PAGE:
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Ncdc Advisory For Vulnerable Groups ((the Elderly And Those With Pre-existing Medical Conditions))

By NCDC Communications
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The novel coronavirus (SARS-CoV-2) is a new strain of the virus that has not been previously identified in humans. SARS-CoV-2 is the virus that causes the coronavirus disease (COVID-19).

This is an advisory on COVID-19 for people who are deemed vulnerable, because they are at a considerably higher risk of having complications from the disease. It is important that people with underlying health immuno-compromised conditions take extra precautions to protect themselves, due to their weakened immune system which puts them at a higher risk of infection.

This advisory will be updated frequently to reflect new information and research emerging on the disease and its impact on vulnerable populations.

who is vulnerable?
Based on current knowledge of the disease, the following category of people are considered vulnerable and at high-risk of complications from COVID-19;

  • Persons aged 50 years and older (with or without underlying illnesses)

  • Persons with critical underlying medical conditions such as diabetes, cancer, lung

    disease, liver disease, moderate to severe asthma etc.

  • Other persons who have been assessed as vulnerable, based on clinical assessment

    what are the symptoms of coVid-19?

    • Cough

    • Shivering /shaking (chills)

    • Body pain

    • Headache

    • Sore throat

    • Recent loss of taste or smell

    • Difficulty in breathing/shortness of breath

    • Diarrhoea/abdominal pain

    • Runny nose/catarrh

    • Fatigue (tiredness)

      how is coVid-19 transmitted?

      The spread of COVID-19 is most likely to happen when there is close contact (less than 2 metres) with an infected person. The risk increases the longer one has close contact with an infected person.

      There are two routes by which people could become infected:

      • Secretions can be directly transferred into the mouths or noses of people who are nearby (within

        2 metres) or could be inhaled into the lungs

      • It is also possible that someone may become infected by touching a surface or object such as a doorknob that has been contaminated with respiratory secretions, and then touching their own mouth, nose, or eyes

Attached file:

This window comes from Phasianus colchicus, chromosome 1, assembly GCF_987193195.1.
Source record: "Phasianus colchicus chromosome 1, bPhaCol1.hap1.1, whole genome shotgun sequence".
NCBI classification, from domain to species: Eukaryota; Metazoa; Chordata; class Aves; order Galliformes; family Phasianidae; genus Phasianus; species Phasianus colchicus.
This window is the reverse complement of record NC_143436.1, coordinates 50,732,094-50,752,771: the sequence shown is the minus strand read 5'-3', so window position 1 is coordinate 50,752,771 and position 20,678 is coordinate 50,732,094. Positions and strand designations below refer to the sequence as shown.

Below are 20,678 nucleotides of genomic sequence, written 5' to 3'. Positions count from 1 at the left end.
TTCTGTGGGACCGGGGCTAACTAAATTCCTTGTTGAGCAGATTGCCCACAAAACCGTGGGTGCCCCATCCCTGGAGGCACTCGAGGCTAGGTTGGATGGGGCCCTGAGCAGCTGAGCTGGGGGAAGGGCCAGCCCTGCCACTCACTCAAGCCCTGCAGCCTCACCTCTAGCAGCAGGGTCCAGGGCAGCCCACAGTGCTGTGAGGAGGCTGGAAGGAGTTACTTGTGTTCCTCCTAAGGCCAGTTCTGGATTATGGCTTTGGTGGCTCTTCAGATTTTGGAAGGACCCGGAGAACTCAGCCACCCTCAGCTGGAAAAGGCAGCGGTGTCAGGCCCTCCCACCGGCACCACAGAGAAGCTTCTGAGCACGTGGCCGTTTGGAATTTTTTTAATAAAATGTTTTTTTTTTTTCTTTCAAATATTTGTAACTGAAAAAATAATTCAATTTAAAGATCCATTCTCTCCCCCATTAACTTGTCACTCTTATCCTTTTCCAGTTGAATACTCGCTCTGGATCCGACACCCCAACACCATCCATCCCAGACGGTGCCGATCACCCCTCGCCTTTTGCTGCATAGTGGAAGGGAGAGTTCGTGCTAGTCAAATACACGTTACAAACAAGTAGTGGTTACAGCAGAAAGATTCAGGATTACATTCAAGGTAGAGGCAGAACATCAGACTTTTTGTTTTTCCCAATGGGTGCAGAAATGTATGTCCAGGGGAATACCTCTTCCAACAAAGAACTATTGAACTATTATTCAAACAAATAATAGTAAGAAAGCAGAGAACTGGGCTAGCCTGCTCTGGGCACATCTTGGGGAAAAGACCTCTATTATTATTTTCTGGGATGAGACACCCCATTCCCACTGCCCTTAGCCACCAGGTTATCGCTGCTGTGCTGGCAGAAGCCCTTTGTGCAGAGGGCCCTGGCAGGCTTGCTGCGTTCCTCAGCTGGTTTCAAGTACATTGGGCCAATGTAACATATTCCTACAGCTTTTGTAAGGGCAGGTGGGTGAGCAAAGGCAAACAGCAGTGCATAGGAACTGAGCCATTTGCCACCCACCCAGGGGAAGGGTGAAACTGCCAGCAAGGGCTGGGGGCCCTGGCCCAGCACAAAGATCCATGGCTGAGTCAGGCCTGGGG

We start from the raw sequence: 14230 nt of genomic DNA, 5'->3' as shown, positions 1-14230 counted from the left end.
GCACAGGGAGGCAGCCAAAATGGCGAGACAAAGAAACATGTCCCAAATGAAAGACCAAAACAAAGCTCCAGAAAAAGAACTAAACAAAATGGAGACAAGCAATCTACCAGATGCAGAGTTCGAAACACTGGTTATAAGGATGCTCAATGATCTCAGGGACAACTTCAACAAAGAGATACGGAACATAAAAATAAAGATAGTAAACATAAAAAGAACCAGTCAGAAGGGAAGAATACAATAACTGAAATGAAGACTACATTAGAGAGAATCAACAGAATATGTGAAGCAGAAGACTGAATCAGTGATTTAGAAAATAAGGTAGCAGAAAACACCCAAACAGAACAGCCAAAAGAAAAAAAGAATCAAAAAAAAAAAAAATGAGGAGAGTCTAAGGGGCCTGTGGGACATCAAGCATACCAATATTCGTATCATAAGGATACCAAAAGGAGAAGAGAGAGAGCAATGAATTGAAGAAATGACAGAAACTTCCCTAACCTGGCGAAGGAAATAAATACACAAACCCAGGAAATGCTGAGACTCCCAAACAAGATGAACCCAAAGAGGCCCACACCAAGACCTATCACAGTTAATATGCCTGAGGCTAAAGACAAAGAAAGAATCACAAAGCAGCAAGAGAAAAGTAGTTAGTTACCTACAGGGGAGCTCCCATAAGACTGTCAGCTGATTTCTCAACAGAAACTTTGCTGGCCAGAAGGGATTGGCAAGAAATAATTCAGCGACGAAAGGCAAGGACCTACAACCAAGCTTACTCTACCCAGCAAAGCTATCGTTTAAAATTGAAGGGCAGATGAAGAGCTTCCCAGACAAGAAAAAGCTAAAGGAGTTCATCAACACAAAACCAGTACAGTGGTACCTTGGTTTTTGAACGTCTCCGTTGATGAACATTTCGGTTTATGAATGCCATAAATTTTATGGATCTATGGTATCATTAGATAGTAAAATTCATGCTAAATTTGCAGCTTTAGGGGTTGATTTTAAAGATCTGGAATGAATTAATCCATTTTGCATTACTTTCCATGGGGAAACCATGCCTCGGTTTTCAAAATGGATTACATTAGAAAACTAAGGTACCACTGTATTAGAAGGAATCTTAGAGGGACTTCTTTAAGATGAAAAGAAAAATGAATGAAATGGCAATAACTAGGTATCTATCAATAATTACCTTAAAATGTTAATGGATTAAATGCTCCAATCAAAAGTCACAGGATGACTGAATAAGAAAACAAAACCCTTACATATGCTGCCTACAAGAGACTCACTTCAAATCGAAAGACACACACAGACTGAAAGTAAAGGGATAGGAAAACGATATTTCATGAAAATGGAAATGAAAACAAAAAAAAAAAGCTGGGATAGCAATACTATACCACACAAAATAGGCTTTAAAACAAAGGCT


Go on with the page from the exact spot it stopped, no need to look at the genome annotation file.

• If you or a loved one is in the category of vulnerable populations, there is a higher risk of complications from a COVID-19 infection. However, there are measures that can be taken to limit possible infection. These include:

        • using non-contact greetings (even with family members)

        • Washing your hands regularly with soap and water or using an alcohol-based sanitizer, if no water and soap is available

        • Avoiding contact with anyone who is showing symptoms of COVID-19

        • Avoiding non-essential outings and visitors. If you must go out, always wear a face mask in public and maintain at least 2 metres (5 feet) of physical distance between yourself and other individuals

        • Ensure you have an adequate supply of the medication needed to manage your condition while you stay at home

        • If possible, consider having your medicines, groceries and essential items delivered to your home by a designated family member, friend, or delivery person who complies with recommended measures including physical distancing, face mask use and frequent hand hygiene.

        • Avoiding large gatherings and crowded spaces such as open markets, crowded supermarkets, and pharmacies

        • If you have to work, discussing and agreeing your options with your employer to enable you work from home or make changes within the office space to keep you and your colleagues protected

          staying protected when living with others

          In addition to the aforementioned preventive measures, the following are important if you live in a shared house or flat: